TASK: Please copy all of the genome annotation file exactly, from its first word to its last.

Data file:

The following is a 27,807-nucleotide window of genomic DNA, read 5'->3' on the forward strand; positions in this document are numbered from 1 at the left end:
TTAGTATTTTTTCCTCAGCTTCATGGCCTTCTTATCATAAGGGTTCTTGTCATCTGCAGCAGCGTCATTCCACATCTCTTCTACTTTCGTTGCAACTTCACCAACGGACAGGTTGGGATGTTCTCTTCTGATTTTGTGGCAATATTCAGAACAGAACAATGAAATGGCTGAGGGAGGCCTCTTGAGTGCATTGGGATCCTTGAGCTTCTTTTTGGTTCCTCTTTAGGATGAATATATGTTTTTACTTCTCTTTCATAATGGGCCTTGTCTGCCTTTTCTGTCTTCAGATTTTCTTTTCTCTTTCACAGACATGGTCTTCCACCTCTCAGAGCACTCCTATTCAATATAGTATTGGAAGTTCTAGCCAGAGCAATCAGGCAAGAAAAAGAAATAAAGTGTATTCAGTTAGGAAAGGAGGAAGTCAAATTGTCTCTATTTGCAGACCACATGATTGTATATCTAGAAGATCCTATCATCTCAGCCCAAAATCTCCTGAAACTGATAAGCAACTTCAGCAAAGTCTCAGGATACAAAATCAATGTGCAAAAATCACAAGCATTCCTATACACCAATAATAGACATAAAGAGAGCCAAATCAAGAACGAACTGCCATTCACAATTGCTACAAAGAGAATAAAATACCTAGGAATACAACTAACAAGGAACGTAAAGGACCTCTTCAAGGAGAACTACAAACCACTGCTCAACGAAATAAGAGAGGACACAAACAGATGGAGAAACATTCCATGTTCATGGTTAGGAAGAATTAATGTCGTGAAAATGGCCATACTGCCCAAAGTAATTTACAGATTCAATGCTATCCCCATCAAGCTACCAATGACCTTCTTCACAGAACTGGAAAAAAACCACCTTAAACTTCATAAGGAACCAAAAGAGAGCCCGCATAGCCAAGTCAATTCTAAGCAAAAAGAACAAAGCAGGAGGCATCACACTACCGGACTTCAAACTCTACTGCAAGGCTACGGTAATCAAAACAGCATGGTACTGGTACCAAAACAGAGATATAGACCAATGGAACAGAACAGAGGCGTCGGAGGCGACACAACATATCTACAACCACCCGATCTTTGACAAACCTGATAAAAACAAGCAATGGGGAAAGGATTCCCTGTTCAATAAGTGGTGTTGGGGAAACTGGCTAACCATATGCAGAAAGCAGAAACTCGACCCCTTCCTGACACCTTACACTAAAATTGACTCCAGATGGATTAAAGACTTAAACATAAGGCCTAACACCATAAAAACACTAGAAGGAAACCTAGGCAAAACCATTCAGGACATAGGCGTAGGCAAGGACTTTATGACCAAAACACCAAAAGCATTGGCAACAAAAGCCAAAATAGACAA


The following is a 27,807-nucleotide window of genomic DNA, read 5'->3' on the forward strand; positions in this document are numbered from 1 at the left end:
TTAGTATTTTTTCCTCAGCTTCATGGCCTTCTTATCATAAGGGTTCTTGTCATCTGCAGCAGCGTCATTCCACATCTCTTCTACTTTCGTTGCAACTTCACCAACGGACAGGTTGGGATGTTCTCTTCTGATTTTGTGGCAATATTCAGAACAGAACAATGAAATGGCTGAGGGAGGCCTCTTGAGTGCATTGGGATCCTTGAGCTTCTTTTTGGTTCCTCTTTAGGATGAATATATGTTTTTACTTCTCTTTCATAATGGGCCTTGTCTGCCTTTTCTGTCTTCAGATTTTCTTTTCTCTTTCACAGACATGGTCTTCCACCTCTCAGAGCACTCCTATTCAATATAGTATTGGAAGTTCTAGCCAGAGCAATCAGGCAAGAAAAAGAAATAAAGTGTATTCAGTTAGGAAAGGAGGAAGTCAAATTGTCTCTATTTGCAGACCACATGATTGTATATCTAGAAGATCCTATCATCTCAGCCCAAAATCTCCTGAAACTGATAAGCAACTTCAGCAAAGTCTCAGGATACAAAATCAATGTGCAAAAATCACAAGCATTCCTATACACCAATAATAGACATAAAGAGAGCCAAATCAAGAACGAACTGCCATTCACAATTGCTACAAAGAGAATAAAATACCTAGGAATACAACTAACAAGGAACGTAAAGGACCTCTTCAAGGAGAACTACAAACCACTGCTCAACGAAATAAGAGAGGACACAAACAGATGGAGAAACATTCCATGTTCATGGTTAGGAAGAATTAATGTCGTGAAAATGGCCATACTGCCCAAAGTAATTTACAGATTCAATGCTATCCCCATCAAGCTACCAATGACCTTCTTCACAGAACTGGAAAAAAACCACCTTAAACTTCATAAGGAACCAAAAGAGAGCCCGCATAGCCAAGTCAATTCTAAGCAAAAAGAACAAAGCAGGAGGCATCACACTACCGGACTTCAAACTCTACTGCAAGGCTACGGTAATCAAAACAGCATGGTACTGGTACCAAAACAGAGATATAGACCAATGGAACAGAACAGAGGCGTCGGAGGCGACACAACATATCTACAACCACCCGATCTTTGACAAACCTGATAAAAACAAGCAATGGGGAAAGGATTCCCTGTTCAATAAGTGGTGTTGGGGAAACTGGCTAACCATATGCAGAAAGCAGAAACTCGACCCCTTCCTGACACCTTACACTAAAATTGACTCCAGATGGATTAAAGACTTAAACATAAGGCCTAACACCATAAAAACACTAGAAGGAAACCTAGGCAAAACCATTCAGGACATAGGCGTAGGCAAGGACTTTATGACCAAAACACCAAAAGCATTGGCAACAAAAGCCAAAATAGACAA